- Associated Press - Tuesday, September 28, 2010

BEIJING | China has warned the Nobel committee against awarding its coveted peace prize to a jailed Chinese dissident, the head of the Norwegian Nobel Institute said Tuesday.

A Foreign Ministry spokeswoman denied that China has exerted pressure but said choosing dissident Liu Xiaobo would go against the prize’s aims.

“The person you just mentioned was sentenced to jail by Chinese judicial authorities for violating Chinese law. I think his acts are completely contrary to the aspirations of the Nobel Peace Prize,” said spokeswoman Jiang Yu.

Mr. Liu, one of the country’s most prominent activists, was the main author of a daring political manifesto that called for stronger human rights and an end to Communist Party dominance. He was detained in 2008 and found guilty of inciting to subvert state power. He was sentenced last December to 11 years in jail.

Geir Lundestad, secretary of the Norwegian Nobel Committee, said China’s Deputy Foreign Minister Fu Ying warned that awarding the prize to Mr. Liu could harm ties between the two countries when she visited Norway in June.

Mr. Fu said that giving the Nobel to Mr. Liu would be “an unfriendly action that would have negative consequences for the relationship between Norway and China,” Mr. Lundestad told Associated Press.

Mr. Lundestad said the Nobel committee is independent and ignores pressure to influence its decisions. The peace prize winner will be announced on Oct. 8.

Mr. Liu’s wife, Liu Xia, said Tuesday that she thinks China will be able to exert enough pressure to stop her husband from getting the award.

“The Chinese government has money and power. There is nothing they cannot buy,” she told AP Television News.

In past years, when other Chinese human rights activists have been mentioned as prize contenders, China also has tried to quash their nominations.

Mr. Fu, speaking at a news conference in Beijing about a trip by Premier Wen Jiabao to Europe next week, said there is false talk every year about Chinese pressure.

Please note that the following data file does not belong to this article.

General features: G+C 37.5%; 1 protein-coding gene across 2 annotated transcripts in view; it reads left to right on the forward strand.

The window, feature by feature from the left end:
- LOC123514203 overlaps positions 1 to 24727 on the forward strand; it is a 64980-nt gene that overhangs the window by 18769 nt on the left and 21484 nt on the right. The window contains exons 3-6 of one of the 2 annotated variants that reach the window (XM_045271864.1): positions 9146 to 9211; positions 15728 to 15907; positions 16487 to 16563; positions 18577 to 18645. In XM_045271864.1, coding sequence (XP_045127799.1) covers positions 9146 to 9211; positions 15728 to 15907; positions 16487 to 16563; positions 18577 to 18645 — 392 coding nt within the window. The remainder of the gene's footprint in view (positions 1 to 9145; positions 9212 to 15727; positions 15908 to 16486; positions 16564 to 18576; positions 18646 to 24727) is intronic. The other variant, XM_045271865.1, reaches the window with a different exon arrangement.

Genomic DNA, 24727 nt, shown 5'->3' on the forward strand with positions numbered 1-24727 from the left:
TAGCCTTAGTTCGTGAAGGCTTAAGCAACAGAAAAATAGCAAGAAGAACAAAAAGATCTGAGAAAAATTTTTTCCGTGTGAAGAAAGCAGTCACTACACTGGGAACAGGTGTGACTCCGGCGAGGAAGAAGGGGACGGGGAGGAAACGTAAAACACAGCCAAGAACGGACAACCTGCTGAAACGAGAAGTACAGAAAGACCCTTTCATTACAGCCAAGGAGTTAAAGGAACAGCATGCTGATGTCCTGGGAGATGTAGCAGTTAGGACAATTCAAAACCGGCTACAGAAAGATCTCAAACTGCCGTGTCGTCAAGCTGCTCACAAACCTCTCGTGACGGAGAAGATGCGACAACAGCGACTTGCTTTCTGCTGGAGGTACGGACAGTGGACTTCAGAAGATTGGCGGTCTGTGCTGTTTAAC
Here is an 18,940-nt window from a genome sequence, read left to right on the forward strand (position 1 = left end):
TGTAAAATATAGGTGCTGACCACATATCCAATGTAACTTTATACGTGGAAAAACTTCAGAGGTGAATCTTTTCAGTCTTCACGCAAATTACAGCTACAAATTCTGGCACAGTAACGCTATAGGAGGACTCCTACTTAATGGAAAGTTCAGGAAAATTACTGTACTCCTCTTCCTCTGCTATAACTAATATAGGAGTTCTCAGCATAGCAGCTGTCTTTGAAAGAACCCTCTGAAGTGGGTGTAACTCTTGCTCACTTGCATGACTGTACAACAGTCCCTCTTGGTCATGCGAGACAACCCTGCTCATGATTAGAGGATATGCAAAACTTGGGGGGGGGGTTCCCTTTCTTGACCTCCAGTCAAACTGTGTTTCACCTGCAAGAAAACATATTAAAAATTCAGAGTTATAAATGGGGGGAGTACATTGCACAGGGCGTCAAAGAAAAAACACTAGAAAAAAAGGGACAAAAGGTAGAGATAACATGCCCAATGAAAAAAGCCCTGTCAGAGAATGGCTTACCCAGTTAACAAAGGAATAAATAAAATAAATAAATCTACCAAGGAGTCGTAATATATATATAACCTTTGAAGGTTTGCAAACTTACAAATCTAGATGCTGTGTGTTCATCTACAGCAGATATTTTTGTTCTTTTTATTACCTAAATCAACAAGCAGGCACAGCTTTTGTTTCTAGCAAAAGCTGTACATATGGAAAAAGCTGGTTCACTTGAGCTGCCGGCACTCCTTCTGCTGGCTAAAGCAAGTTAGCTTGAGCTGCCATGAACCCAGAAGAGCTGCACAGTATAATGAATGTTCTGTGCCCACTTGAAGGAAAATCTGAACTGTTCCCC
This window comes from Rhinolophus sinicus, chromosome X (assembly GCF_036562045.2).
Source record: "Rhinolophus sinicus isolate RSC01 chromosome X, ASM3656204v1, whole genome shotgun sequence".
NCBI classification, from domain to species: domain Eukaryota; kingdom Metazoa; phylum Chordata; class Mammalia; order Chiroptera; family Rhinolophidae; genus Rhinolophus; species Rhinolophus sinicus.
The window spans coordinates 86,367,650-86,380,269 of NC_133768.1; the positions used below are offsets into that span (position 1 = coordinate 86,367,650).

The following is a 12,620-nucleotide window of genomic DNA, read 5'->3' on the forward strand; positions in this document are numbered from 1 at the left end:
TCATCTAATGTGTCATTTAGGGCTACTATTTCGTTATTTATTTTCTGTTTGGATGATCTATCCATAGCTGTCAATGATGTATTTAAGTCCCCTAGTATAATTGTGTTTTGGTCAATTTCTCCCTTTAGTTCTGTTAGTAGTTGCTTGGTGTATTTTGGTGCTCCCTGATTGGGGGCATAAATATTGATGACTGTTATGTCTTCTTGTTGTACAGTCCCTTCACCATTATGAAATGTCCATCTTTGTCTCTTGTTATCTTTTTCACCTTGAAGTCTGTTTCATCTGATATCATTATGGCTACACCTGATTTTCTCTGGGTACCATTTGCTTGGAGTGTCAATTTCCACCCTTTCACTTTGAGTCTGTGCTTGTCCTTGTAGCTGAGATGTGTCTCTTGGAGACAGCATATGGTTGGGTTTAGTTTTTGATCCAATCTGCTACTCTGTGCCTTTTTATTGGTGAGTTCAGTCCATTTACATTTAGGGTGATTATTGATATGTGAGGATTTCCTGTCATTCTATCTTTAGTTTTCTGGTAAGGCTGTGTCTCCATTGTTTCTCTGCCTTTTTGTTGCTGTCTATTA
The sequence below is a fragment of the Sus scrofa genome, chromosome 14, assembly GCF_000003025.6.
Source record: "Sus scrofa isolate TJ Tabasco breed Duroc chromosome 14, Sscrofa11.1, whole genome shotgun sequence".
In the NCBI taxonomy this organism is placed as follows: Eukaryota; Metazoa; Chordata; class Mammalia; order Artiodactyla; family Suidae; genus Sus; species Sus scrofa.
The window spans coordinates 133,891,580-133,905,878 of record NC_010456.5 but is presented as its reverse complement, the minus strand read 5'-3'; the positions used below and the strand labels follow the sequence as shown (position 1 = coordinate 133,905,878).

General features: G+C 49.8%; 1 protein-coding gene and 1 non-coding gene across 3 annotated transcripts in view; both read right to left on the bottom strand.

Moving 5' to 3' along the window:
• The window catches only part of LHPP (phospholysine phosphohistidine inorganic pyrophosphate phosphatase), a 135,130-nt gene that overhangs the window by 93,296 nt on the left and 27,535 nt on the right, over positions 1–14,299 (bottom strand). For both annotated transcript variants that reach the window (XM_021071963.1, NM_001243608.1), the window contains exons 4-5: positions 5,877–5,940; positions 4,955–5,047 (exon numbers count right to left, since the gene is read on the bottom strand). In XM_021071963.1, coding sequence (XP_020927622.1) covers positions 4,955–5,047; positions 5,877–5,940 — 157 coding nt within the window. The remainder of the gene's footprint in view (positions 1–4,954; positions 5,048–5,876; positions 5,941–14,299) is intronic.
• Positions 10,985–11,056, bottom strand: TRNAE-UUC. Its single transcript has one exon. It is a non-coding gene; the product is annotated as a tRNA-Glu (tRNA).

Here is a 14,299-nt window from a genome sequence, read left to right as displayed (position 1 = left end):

“Every year, you report that China will apply pressure. And it’s standard practice around this time of year. You often talk about the Chinese pressure issue,” she said.

Mr. Lundestad said he told Mr. Fu that the committee is independent of the Norwegian government. He said giving the peace prize to the Dalai Lama in 1989 shows the Nobel committee doesn’t respond to pressure from China.

Beijing accuses the Dalai Lama of trying to undermine its control of Tibet and is sharply critical of anyone who supports him.

China has pointedly disavowed his award as well as the Nobel Literature Prize won in 2000 Gao Xinjian, a dissident emigre writer who lives in France.

“I’ve had many such meetings, but this is probably at the highest level,” Mr. Lundestad said. “They consider this an unfriendly action which would have negative consequences for the relationship between Norway and China.

“We, of course, reject any effort to interfere in the deliberations of the Norwegian Nobel Committee,” he said.

Before his latest sentence, Mr. Liu, a former university professor, also spent 20 months in jail for joining the 1989 student-led protests in Tiananmen Square, which ended when the government called in the military - killing hundreds, perhaps thousands, of demonstrators.

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